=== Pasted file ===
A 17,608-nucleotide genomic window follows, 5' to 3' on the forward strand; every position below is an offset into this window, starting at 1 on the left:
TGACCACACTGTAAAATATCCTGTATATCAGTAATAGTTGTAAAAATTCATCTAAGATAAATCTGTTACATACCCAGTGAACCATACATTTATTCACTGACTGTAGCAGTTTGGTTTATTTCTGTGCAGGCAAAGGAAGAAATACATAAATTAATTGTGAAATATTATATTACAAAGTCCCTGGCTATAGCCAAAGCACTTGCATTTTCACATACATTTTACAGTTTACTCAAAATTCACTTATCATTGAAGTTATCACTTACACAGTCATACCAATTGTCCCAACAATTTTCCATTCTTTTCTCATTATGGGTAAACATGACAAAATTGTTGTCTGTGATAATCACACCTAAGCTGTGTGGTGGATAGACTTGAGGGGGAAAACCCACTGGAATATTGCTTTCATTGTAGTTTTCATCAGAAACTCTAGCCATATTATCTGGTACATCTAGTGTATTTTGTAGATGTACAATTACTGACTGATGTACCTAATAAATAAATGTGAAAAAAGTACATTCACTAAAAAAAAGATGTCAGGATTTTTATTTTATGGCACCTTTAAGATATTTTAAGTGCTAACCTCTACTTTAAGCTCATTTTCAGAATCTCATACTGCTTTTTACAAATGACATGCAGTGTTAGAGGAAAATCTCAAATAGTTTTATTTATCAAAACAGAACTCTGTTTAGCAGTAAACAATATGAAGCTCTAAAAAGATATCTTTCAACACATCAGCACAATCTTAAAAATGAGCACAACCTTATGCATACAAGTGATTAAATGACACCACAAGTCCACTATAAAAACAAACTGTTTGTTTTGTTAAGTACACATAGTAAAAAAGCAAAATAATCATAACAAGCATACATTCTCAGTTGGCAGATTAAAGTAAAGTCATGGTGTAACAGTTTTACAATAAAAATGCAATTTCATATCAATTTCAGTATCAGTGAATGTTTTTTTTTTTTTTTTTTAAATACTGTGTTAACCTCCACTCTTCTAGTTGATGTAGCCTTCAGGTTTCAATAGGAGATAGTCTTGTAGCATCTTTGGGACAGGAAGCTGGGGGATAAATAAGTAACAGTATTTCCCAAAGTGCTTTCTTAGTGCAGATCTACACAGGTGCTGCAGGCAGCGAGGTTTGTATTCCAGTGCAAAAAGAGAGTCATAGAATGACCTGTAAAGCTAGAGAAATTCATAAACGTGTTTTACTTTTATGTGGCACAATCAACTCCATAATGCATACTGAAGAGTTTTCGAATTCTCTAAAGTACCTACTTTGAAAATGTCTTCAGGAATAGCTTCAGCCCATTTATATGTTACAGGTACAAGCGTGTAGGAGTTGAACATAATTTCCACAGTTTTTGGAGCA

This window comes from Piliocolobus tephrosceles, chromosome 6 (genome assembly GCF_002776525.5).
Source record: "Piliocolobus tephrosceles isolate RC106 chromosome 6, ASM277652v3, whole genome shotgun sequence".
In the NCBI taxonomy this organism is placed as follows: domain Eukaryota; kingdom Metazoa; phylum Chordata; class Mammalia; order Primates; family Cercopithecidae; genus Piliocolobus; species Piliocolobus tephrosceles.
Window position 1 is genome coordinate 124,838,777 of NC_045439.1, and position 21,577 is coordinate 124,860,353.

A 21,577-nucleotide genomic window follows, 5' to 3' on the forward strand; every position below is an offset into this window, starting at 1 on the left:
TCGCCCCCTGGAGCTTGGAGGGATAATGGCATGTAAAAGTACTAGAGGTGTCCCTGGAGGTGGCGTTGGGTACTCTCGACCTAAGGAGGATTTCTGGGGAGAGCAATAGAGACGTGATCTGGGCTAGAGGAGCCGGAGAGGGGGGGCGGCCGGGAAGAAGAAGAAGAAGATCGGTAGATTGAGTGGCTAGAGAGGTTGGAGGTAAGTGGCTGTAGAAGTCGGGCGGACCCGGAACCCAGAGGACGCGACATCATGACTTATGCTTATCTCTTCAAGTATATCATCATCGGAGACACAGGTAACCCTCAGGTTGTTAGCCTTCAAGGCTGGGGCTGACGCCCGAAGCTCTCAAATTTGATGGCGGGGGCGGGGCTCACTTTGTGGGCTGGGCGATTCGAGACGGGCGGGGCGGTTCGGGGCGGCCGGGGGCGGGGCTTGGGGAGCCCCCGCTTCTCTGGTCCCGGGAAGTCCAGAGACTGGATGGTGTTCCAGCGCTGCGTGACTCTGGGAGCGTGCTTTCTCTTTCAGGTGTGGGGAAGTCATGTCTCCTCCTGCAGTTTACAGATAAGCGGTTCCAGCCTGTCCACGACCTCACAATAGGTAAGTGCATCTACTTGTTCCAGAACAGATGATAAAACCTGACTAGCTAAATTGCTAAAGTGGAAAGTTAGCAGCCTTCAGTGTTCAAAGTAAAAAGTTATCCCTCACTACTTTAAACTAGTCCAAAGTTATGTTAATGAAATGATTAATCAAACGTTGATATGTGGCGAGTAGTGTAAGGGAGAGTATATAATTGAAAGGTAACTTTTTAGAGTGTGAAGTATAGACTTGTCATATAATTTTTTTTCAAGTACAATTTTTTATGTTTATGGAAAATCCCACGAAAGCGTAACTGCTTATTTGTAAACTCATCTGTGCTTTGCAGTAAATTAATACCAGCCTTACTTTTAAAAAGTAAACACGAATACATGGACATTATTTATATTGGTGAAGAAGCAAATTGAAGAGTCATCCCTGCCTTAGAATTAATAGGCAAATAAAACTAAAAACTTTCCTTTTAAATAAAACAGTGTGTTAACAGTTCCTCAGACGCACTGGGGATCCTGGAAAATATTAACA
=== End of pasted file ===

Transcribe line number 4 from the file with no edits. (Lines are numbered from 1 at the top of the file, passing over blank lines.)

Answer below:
Source record: "Piliocolobus tephrosceles isolate RC106 chromosome 6, ASM277652v3, whole genome shotgun sequence".